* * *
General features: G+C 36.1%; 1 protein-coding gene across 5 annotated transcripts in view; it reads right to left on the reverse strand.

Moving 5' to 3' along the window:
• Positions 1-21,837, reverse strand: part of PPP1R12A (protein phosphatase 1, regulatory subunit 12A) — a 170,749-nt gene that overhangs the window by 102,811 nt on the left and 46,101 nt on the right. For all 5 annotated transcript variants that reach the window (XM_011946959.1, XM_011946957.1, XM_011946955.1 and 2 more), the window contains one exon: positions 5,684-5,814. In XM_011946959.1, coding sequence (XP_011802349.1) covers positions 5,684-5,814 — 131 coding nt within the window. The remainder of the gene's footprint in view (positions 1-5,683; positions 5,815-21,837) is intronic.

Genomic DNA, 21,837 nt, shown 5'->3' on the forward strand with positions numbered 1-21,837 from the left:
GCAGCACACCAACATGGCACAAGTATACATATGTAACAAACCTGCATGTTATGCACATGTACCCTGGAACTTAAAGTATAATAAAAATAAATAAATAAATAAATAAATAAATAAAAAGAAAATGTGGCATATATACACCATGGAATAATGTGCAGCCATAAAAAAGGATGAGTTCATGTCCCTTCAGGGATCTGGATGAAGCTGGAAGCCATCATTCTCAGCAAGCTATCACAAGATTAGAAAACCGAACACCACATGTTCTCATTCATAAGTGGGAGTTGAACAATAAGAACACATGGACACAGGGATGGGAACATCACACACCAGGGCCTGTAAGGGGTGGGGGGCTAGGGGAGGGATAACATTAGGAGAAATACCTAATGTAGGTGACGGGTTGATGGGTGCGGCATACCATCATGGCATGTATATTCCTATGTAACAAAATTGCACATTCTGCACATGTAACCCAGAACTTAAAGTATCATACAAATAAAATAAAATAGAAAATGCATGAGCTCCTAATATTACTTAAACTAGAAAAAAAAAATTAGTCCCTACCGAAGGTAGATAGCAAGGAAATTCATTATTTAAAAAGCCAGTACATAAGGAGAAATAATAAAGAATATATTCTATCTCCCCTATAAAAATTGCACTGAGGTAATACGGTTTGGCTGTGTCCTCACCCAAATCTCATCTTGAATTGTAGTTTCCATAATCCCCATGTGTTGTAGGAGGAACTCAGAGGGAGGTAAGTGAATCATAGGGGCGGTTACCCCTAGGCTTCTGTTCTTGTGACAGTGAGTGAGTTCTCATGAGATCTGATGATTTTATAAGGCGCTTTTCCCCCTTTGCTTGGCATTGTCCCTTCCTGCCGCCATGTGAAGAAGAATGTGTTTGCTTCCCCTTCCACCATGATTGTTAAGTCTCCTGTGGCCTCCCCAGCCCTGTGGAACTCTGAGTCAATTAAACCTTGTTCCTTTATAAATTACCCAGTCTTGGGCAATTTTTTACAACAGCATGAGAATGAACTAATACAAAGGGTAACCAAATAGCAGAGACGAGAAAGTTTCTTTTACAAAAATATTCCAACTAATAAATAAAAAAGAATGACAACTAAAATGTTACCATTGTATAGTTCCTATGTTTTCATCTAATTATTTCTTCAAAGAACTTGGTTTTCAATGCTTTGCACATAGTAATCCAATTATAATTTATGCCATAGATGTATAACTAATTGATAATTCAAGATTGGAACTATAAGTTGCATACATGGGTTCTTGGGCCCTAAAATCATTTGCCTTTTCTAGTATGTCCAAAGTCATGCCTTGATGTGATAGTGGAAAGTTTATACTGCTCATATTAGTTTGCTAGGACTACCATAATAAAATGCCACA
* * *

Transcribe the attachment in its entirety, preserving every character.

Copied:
General features: G+C 36.1%; 1 protein-coding gene across 5 annotated transcripts in view; it reads right to left on the reverse strand.

Moving 5' to 3' along the window:
• Positions 1-21,837, reverse strand: part of PPP1R12A (protein phosphatase 1, regulatory subunit 12A) — a 170,749-nt gene that overhangs the window by 102,811 nt on the left and 46,101 nt on the right. For all 5 annotated transcript variants that reach the window (XM_011946959.1, XM_011946957.1, XM_011946955.1 and 2 more), the window contains one exon: positions 5,684-5,814. In XM_011946959.1, coding sequence (XP_011802349.1) covers positions 5,684-5,814 — 131 coding nt within the window. The remainder of the gene's footprint in view (positions 1-5,683; positions 5,815-21,837) is intronic.

Genomic DNA, 21,837 nt, shown 5'->3' on the forward strand with positions numbered 1-21,837 from the left:
GCAGCACACCAACATGGCACAAGTATACATATGTAACAAACCTGCATGTTATGCACATGTACCCTGGAACTTAAAGTATAATAAAAATAAATAAATAAATAAATAAATAAATAAAAAGAAAATGTGGCATATATACACCATGGAATAATGTGCAGCCATAAAAAAGGATGAGTTCATGTCCCTTCAGGGATCTGGATGAAGCTGGAAGCCATCATTCTCAGCAAGCTATCACAAGATTAGAAAACCGAACACCACATGTTCTCATTCATAAGTGGGAGTTGAACAATAAGAACACATGGACACAGGGATGGGAACATCACACACCAGGGCCTGTAAGGGGTGGGGGGCTAGGGGAGGGATAACATTAGGAGAAATACCTAATGTAGGTGACGGGTTGATGGGTGCGGCATACCATCATGGCATGTATATTCCTATGTAACAAAATTGCACATTCTGCACATGTAACCCAGAACTTAAAGTATCATACAAATAAAATAAAATAGAAAATGCATGAGCTCCTAATATTACTTAAACTAGAAAAAAAAAATTAGTCCCTACCGAAGGTAGATAGCAAGGAAATTCATTATTTAAAAAGCCAGTACATAAGGAGAAATAATAAAGAATATATTCTATCTCCCCTATAAAAATTGCACTGAGGTAATACGGTTTGGCTGTGTCCTCACCCAAATCTCATCTTGAATTGTAGTTTCCATAATCCCCATGTGTTGTAGGAGGAACTCAGAGGGAGGTAAGTGAATCATAGGGGCGGTTACCCCTAGGCTTCTGTTCTTGTGACAGTGAGTGAGTTCTCATGAGATCTGATGATTTTATAAGGCGCTTTTCCCCCTTTGCTTGGCATTGTCCCTTCCTGCCGCCATGTGAAGAAGAATGTGTTTGCTTCCCCTTCCACCATGATTGTTAAGTCTCCTGTGGCCTCCCCAGCCCTGTGGAACTCTGAGTCAATTAAACCTTGTTCCTTTATAAATTACCCAGTCTTGGGCAATTTTTTACAACAGCATGAGAATGAACTAATACAAAGGGTAACCAAATAGCAGAGACGAGAAAGTTTCTTTTACAAAAATATTCCAACTAATAAATAAAAAAGAATGACAACTAAAATGTTACCATTGTATAGTTCCTATGTTTTCATCTAATTATTTCTTCAAAGAACTTGGTTTTCAATGCTTTGCACATAGTAATCCAATTATAATTTATGCCATAGATGTATAACTAATTGATAATTCAAGATTGGAACTATAAGTTGCATACATGGGTTCTTGGGCCCTAAAATCATTTGCCTTTTCTAGTATGTCCAAAGTCATGCCTTGATGTGATAGTGGAAAGTTTATACTGCTCATATTAGTTTGCTAGGACTACCATAATAAAATGCCACA